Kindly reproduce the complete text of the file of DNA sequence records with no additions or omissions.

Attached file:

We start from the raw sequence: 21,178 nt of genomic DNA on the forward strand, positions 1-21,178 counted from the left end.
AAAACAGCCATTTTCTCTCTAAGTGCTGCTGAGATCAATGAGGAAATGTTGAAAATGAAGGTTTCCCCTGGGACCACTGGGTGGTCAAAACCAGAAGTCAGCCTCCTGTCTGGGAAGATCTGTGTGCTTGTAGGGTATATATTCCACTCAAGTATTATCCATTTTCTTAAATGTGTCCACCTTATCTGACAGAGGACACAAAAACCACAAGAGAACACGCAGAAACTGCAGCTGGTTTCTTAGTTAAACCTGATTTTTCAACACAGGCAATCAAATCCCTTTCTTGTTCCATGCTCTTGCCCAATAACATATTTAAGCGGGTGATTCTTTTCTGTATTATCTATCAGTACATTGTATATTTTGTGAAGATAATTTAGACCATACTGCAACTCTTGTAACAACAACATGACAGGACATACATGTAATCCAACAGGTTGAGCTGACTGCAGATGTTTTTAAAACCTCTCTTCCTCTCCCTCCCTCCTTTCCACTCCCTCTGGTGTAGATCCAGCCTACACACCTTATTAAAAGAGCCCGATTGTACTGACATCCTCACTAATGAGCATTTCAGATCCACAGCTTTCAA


We start from the raw sequence: 21,178 nt of genomic DNA on the forward strand, positions 1-21,178 counted from the left end.
AAAACAGCCATTTTCTCTCTAAGTGCTGCTGAGATCAATGAGGAAATGTTGAAAATGAAGGTTTCCCCTGGGACCACTGGGTGGTCAAAACCAGAAGTCAGCCTCCTGTCTGGGAAGATCTGTGTGCTTGTAGGGTATATATTCCACTCAAGTATTATCCATTTTCTTAAATGTGTCCACCTTATCTGACAGAGGACACAAAAACCACAAGAGAACACGCAGAAACTGCAGCTGGTTTCTTAGTTAAACCTGATTTTTCAACACAGGCAATCAAATCCCTTTCTTGTTCCATGCTCTTGCCCAATAACATATTTAAGCGGGTGATTCTTTTCTGTATTATCTATCAGTACATTGTATATTTTGTGAAGATAATTTAGACCATACTGCAACTCTTGTAACAACAACATGACAGGACATACATGTAATCCAACAGGTTGAGCTGACTGCAGATGTTTTTAAAACCTCTCTTCCTCTCCCTCCCTCCTTTCCACTCCCTCTGGTGTAGATCCAGCCTACACACCTTATTAAAAGAGCCCGATTGTACTGACATCCTCACTAATGAGCATTTCAGATCCACAGCTTTCAA